stamp out a scourge that few knew existed: late-night drunken e-mailing.
The experimental program requires any user who enables the function to perform five simple math problems in 60 seconds before sending e-mails between 10 p.m. and 4 a.m. on weekends. That time frame apparently corresponds to the gap between cocktail No. 1 and cocktail No. 4, when tapping out an e-mail message to an ex or a co-worker can seem like the equivalent of bungee jumping without a cord.
Mail Goggles is not the first case of a technology developed to keep people from endangering themselves or others with the machinery of daily life after they have had a few. For years, judges have ordered drunken-driving offenders to install computerized breath-analyzers linked to their car’s ignition system to prevent them from starting their vehicles when intoxicated.
But as the first sobriety checkpoint on what used to be called the information superhighway, the Mail Goggles program also raises a larger question: In an age when so much of our routine communication is accomplished with our fingertips, are we becoming so tethered to our keyboards that we really need the technological equivalent of trigger locks on firearms? In interviews with people who confessed to imbibing and typing at the same time, the answer seems to be yes.
Kate Allen Stukenberg, a magazine editor in Houston, said that “the thing that is disappointing about Mail Goggles is that it’s only on Gmail,” because many people need cellphone protection, given the widespread practice of drunk text-messaging.
The Mail Goggles program itself was born of embarrassment. A Gmail engineer named Jon Perlow wrote the program after sending his share of regrettable late-night missives, including a plea to rekindle a relationship with an old girlfriend, he wrote on the company’s Gmail blog. “We’ve all been
there before, unfortunately,” said Jeremy Bailenson, director of Stanford’s Virtual Human Interaction Lab. So-called drunk dialing may be as old as the telephone itself, but now, he said, the edge of the abyss is much closer in an era when so many people carry personal digital assistants containing hundreds of contact numbers — including clients, work adversaries and bosses — everywhere, including bars and parties.
And e-mail messages can be particularly potent because they constitute what social scientists call “asynchronous” communication, meaning that exchanges between people do not happen in real time, unlike face-to-face or telephone conversations. People can respond to work-related messages hours after they leave the office — a risky proposition if they happen to log on after stumbling home from happy hour.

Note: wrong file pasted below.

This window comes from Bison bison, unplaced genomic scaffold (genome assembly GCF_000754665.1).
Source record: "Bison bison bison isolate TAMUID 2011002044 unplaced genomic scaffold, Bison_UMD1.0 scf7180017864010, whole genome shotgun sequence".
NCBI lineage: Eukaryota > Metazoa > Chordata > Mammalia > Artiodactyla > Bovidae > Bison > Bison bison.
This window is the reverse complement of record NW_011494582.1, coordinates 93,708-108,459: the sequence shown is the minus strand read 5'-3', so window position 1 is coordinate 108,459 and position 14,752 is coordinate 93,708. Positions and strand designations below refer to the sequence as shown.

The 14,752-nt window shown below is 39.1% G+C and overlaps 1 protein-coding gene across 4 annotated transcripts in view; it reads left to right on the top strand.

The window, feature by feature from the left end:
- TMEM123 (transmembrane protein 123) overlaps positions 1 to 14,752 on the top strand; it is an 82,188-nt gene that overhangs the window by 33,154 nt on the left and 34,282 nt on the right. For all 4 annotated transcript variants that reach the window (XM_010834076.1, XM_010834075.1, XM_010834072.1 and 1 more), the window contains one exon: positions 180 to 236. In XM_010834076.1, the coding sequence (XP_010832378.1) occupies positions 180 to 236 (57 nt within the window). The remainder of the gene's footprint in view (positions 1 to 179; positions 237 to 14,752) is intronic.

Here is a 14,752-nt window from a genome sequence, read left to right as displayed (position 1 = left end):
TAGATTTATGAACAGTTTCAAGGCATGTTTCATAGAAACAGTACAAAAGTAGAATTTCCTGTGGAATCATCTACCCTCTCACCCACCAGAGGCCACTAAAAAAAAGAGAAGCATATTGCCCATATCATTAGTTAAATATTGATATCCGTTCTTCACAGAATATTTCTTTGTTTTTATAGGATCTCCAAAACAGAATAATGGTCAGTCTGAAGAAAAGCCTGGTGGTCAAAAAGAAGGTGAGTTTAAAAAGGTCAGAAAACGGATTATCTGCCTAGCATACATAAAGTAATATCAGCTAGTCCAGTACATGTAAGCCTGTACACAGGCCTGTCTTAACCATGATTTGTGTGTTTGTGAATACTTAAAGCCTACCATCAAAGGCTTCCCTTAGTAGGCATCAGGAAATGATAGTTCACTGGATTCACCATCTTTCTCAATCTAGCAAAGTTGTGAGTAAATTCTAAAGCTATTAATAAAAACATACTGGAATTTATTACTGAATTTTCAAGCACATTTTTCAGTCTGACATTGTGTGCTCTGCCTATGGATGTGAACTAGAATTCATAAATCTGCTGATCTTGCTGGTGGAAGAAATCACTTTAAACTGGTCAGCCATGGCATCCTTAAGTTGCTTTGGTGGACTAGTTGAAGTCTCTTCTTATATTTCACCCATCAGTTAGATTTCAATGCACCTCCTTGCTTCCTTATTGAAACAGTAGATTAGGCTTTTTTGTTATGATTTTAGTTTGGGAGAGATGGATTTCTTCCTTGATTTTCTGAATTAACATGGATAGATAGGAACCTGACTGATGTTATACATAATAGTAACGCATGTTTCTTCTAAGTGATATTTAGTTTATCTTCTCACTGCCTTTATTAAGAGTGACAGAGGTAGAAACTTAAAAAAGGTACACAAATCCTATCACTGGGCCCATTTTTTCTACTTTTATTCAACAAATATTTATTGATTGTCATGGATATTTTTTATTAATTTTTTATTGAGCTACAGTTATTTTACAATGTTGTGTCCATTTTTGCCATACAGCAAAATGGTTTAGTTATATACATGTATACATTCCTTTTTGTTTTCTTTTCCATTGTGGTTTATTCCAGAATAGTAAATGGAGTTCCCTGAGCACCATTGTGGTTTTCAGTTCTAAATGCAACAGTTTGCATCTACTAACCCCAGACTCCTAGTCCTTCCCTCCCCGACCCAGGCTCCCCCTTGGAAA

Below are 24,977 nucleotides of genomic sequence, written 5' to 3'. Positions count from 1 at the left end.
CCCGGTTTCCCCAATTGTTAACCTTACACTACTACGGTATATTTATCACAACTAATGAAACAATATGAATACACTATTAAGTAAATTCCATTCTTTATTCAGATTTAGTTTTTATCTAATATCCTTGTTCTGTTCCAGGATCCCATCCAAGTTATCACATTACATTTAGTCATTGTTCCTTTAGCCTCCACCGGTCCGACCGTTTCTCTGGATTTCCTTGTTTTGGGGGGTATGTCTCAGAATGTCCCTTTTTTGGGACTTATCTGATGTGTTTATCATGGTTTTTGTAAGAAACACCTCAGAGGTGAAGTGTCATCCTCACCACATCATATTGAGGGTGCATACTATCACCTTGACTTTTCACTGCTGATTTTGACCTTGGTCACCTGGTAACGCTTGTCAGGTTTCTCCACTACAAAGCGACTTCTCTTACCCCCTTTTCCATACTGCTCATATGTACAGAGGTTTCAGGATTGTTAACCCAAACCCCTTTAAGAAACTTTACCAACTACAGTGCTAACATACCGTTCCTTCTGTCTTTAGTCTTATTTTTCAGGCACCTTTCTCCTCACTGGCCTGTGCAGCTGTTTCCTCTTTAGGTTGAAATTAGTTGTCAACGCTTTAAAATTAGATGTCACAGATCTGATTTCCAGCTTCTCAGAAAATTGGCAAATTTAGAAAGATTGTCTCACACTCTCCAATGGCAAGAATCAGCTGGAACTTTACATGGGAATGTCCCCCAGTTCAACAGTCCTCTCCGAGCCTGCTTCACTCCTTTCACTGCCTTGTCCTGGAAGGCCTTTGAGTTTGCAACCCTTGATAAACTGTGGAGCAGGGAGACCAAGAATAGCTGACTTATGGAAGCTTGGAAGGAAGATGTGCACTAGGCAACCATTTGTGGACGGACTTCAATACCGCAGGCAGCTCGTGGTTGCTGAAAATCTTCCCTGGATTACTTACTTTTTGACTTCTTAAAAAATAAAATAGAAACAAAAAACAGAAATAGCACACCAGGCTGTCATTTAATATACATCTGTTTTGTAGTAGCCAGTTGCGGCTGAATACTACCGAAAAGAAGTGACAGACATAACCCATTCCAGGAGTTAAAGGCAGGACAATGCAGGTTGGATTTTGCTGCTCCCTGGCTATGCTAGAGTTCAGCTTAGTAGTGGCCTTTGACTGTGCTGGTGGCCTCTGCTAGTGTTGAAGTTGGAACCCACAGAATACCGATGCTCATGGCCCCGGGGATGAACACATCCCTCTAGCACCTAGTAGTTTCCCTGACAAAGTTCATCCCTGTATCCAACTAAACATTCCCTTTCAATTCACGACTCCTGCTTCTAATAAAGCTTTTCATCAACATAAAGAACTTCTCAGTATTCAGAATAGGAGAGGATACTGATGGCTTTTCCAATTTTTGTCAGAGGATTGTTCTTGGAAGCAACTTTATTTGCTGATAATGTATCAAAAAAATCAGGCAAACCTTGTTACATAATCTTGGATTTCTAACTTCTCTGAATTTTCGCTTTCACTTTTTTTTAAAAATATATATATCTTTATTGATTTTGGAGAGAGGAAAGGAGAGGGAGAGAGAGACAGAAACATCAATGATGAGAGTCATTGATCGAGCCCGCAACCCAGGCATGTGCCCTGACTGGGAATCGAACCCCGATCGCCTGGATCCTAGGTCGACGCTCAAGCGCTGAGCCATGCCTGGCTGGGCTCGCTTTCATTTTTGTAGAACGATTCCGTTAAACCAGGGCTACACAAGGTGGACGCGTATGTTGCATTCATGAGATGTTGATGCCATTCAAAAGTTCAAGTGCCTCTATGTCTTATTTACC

The delay in response time means that people have lots of time to shape a response to achieve maximum impact, he said. “If you have eight hours of bar time to think of all the bad things you can come up with, this becomes uniquely damaging,” Dr Bailenson said.
Text-based communication and alcohol are a potent mix in part because people already tend to be more candid online than they are in person, even before they loosen their inhibitions with a drink, said Lee Rainie, the director of the Pew Internet & American Life Project. “Research suggests that for some people, the use of computers or other gadgets creates some emotional distancing from the person they are addressing,” Mr Rainie said in an e-mail message. The distance, in other words, makes them feel safe — flirting becomes more flirtatious; insults become more insulting.
The latter was the case with one 23-year-old record producer in Manhattan who recalled a drunken text-message mishap on a recent trip to Syracuse University. The producer, who declined to be identified, said he had picked up an undergraduate woman while intoxicated and had accompanied her back to her apartment. But sitting in her kitchen at 4 a.m., he said, he started to have second thoughts. So while she was in the room, he tapped out a message to a friend’s iPhone: “Eww Saratoga, what am I thinking? I can def. do better than this ... can you drive my car and get me out of here?” Seconds later, her telephone buzzed. He had accidentally sent the message to her, not his friend, the producer said. Months later, after a few more romantic misadventures with her, “We had a long talk and I apologized,” he said. “I now write songs about getting my life together.”
Adapted from © New York Times, 2008.
Read the text and choose the option (a, b or c) which fits best according to the text. Then write it in the corresponding white box of the questionnaire provided on the next page. Item 0 is an example.
The aim of the test is to check your
a) ability to type.
b) mathematical knowledge.
c) mental agility.
The very existence of Mail Goggles is a symptom of an increasing tendency to
a) act irresponsibly at the workplace.
b) be hooked on computers.
c) make calls while drunk.
Jon Perlow designed the programme after
a) feeling ashamed of himself.
b) submitting an embarrassing letter to a popular Gmail blog.
c) trying to make contact with an ex-girlfriend.
Nowadays there is more danger that we send regrettable messages
a) because of all the work contacts we have.
b) that mean to offend the recipient.
c) without proper planning.
Communicating via computer increases the risk of our messages being more
The case of the anonymous record producer exemplifies how we can
a) get over the problem as time goes by.
b) send a message to the wrong recipient.
c) write messages we don’t really mean.
The author’s overall approach to the topic is
ANSWER KEY8. B